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A. 0 B. 1 C. 10 D. 1100 E. 10001 F.
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18. Given the following,
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1. 2. 3. 4. 5. 6. 7. 8. 9. 10. 11. 12. 13. 14. public class ObjComp { public static void main(String [] args ) { int result = 0; ObjComp oc = new ObjComp(); Object o = oc; if if if if (o == oc) result = 1; (o != oc) result = result + 10; (o.equals(oc) ) result = result + 100; (oc.equals(o) ) result = result + 1000;
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System.out.println("result = " + result); } }
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A. 1 B. 10
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Self Test
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C. 101 D. 1001 E. 1101 19. Which two statements are true about wrapper or String classes (Choose two.) A. If x and y refer to instances of different wrapper classes, then the fragment x.equals(y) will cause a compiler failure. B. If x and y refer to instances of different wrapper classes, then x == y can sometimes be true. C. If x and y are String references and if x.equals(y) is true, then x == y is true. D. If x, y, and z refer to instances of wrapper classes and x.equals(y) is true, and y.equals(z) is true, then z.equals(x) will always be true. E. If x and y are String references and x == y is true, then y.equals(x) will be true.
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6: Java.lang The Math Class, Strings, and Wrappers
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SELF TEST ANSWERS
Strings (Exam Objective 8.2)
1. C. After line 5 executes, both s2 and s3 refer to a String object that contains the value def . When line 6 executes, a new String object is created with the value ghi , to which s2 refers. The reference variable s3 still refers to the (immutable) String object with the value def . A, B, D, E, and F are incorrect based on the logic described above. 2. C. Line 12 creates a new String object with the value XYZ , but this new object is immediately lost because there is no reference to it. Line 13 creates a new String object referenced by y. This new String object has the value xyz because there was no Y in the String object referred to by x. Line 14 creates a new String object, appends abc to the value xyz , and refers y to the result. A, B, D, E, and F are incorrect based on the logic described above. 3. C. Line 13 creates two, one referred to by x and the lost String xyz . Line 14 creates one (for a total of three). Line 15 creates one more (for a total of four), the concatenated String referred to by x with a value of xyzabc . A, B, and D are incorrect based on the logic described above. 4. B. Both substring() and charAt() methods are indexed with a zero-base, and substring() returns a String of length arg2 arg1. A, C, D, E, and F are incorrect based on the logic described above. 5. E. In line 7 the code calls a StringBuffer method, append() on a String object. A, B, C, D, and F are incorrect based on the logic described above.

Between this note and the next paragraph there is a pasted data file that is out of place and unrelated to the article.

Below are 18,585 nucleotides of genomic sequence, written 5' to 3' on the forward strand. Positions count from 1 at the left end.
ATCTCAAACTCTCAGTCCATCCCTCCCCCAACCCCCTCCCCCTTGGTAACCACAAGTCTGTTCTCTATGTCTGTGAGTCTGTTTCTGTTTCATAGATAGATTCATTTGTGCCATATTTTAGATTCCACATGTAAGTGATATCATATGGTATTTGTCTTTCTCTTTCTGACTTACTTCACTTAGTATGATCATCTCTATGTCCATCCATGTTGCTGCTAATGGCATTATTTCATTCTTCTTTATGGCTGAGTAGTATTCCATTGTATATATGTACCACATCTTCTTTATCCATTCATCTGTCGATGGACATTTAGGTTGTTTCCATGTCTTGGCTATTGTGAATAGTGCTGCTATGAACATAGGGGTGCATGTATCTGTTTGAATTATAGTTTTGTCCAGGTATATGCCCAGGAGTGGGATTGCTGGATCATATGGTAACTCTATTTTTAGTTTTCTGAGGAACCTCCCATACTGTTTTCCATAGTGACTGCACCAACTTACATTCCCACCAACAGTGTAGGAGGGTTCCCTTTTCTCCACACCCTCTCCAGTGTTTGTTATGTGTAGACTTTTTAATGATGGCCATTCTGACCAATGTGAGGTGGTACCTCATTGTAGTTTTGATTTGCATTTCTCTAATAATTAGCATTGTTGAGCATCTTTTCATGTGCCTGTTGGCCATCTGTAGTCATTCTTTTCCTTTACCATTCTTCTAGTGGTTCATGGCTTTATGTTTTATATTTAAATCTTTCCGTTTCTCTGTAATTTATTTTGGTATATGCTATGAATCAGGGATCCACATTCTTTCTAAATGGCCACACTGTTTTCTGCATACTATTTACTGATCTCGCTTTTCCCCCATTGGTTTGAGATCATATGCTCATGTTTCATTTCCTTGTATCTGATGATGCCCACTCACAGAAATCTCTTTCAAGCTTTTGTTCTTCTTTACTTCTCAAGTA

Math (Exam Objective 8.1)
6. B. Math.round() adds .5 to the argument then performs a floor(). Since the code adds an additional .5 before round() is called, it s as if we are adding 1 then doing a floor(). The values that start out as integer values will in effect be incremented by 1 on the round() side but not on the ceil() side, and the noninteger values will end up equal. A, C, D, and E are incorrect based on the logic described above.
Self Test Answers
7. A, B, and D. The max() method is overloaded to take two arguments of type int, long, float, or double. C is incorrect because the max() method only takes two arguments. 8. B and C. The result range for random() is 0.0 to < 1.0; 1.0 is not in range. A, D, E, and F are incorrect based on the logic above. 9. C. The sqrt() method returns NaN (not a number) when it s argument is less than zero. A, B, D, and E are incorrect based on the logic described above. 10. C. The Math class trigonometry methods expect their arguments to be in radians, not degrees. Line 5 can be decoded: Convert 75 (degrees) into radians, then find the sine of that result. A, B, D, E, and F are incorrect based on the logic described above.
Wrappers (Exam Objective 8.3)
11. B and D. B is incorrect because the valueOf() method returns an Integer object. D is incorrect because the parseInt() method takes a String. A, C, E, and F all represent valid syntax. Line 5 takes the String 345 to be octal number, and converts it to an integer value 229. 12. C. All of this code is legal, and line 5 creates a new String with a value of 42.5 . Lines 6 and 7 convert the String to a double and then back again. Line 8 is fun Math.ceil() s argument expression is evaluated first. We invoke the valueOf() method that returns an anonymous Double object (with a value of 42.5). Then the doubleValue() method is called (invoked on the newly created Double object), and returns a double primitive (there and back again), with a value of (you guessed it) 42.5. The ceil() method converts this to 43.0, which is cast to an int and assigned to x. We know, we know, but stuff like this is on the exam. A, B, D, E, and F are incorrect based on the logic described above. 13. E. The compiler fails at line 10 because b1 is a reference variable to a Boolean wrapper object, not a boolean primitive. Logical boolean tests can t be made on Boolean objects. A, B, C, D, and F are incorrect based on the logic described above. 14. A, B, and D. A won t compile because the floatValue() method is an instance method that takes no arguments. B won t compile because the valueOf() method returns a wrapper object. D won t compile because the parseFloat() method takes a String. C, E, and F are all legal (if not terribly useful) ways to return a primitive float.
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